Should I stay or should I go? For a young male spotted hyena, the decision to stay or disperse from his clan depends on his mating prospects: If there are more young and willing females back home than elsewhere, he’ll stay. The findings, published in Science Advances this week, suggest that male hyenas regularly assess the reproductive potential of other clans.
Dispersal is one of the most important – yet least understood – drivers of ecological and evolutionary processes. There are variations even within the same sex of the same species. Some individuals leave the location where they were born to seek breeding opportunities, while others never leave home, or they might but not until later. Leaving generally reduces kin competition and inbreeding, but staying offers kin cooperation and the advantages of familiar territory.
Spotted hyenas (Crocuta crocuta) live in social groups structured by strict hierarchies: Females and their offspring are always dominant over newly settled males, and the sons of high-ranking females grow faster and start reproducing earlier. But any male moving into a new clan always starts at the bottom, and they move up with increasing tenure. Both sexes are promiscuous, and while female hyenas have complete control over mating (and apply rules to avoid incest), reproduction isn’t monopolized by only high-ranking individuals. A male who’s developed friendly relationships with females would have a better chance than a bigger male who can fight well. And with more access to food, high-ranking males can spend more energy developing these key relationships.
Neither high-ranking nor low-born males will be evicted from their natal clan. But before choosing to settle in a clan for breeding, both stay-home (or philopatric) males and dispersers trek out to other clan territories, likely to assess their prospects in potential breeding clans.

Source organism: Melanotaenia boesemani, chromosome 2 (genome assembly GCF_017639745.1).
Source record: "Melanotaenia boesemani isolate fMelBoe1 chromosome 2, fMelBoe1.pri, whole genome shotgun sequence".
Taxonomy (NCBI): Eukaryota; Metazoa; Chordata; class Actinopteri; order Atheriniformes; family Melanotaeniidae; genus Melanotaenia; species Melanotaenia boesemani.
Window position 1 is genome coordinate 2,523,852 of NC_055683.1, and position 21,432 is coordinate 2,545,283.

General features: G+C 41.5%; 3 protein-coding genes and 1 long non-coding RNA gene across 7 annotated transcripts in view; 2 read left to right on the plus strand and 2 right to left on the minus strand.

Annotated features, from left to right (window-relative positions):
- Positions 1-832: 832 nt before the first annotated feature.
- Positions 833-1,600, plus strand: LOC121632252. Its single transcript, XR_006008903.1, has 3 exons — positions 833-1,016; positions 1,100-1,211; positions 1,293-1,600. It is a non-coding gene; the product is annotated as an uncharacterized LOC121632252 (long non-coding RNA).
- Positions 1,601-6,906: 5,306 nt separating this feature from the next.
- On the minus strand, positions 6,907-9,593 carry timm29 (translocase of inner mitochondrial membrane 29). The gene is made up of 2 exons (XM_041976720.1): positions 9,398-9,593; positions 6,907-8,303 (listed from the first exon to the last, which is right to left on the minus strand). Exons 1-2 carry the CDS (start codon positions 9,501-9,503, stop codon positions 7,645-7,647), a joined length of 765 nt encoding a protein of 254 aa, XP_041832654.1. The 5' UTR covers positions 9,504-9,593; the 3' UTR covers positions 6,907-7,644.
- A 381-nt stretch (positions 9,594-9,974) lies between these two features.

To understand why there’s both philopatry and dispersal among male spotted hyenas, a Leibniz Institute for Zoo and Wildlife Research team led by Oliver Höner studied data gathered from 1996 through to 2014 on a free-ranging population comprised of eight clans at Ngorongoro Crater in Tanzania. They combined demographic data with information on breeding-group choice, survival, reproductive success, and various traits like age and rank of 254 males: 41 philopatric males and 213 dispersers.
They found that hyena groups with lots of philopatric males also have more young females who are willing to mate with them. The breeding prospects were good at home. Meanwhile, groups that were left behind by many males also offered fewer breeding opportunities. Unpromising prospects likely prompted them to leave. Importantly, males who stayed home and males who hit the road enjoyed similar reproductive success.
The other hypothesis the researchers tested – but found no evidence for – suggests that only high-quality males would be able to go on prospecting trips, and the rest are left to make do at home. This just wasn’t the case for spotted hyenas: Not only were philopatric males and dispersers of varying ranks similarly successful, they all applied similar clan-choice rules, which are based on their own prospects.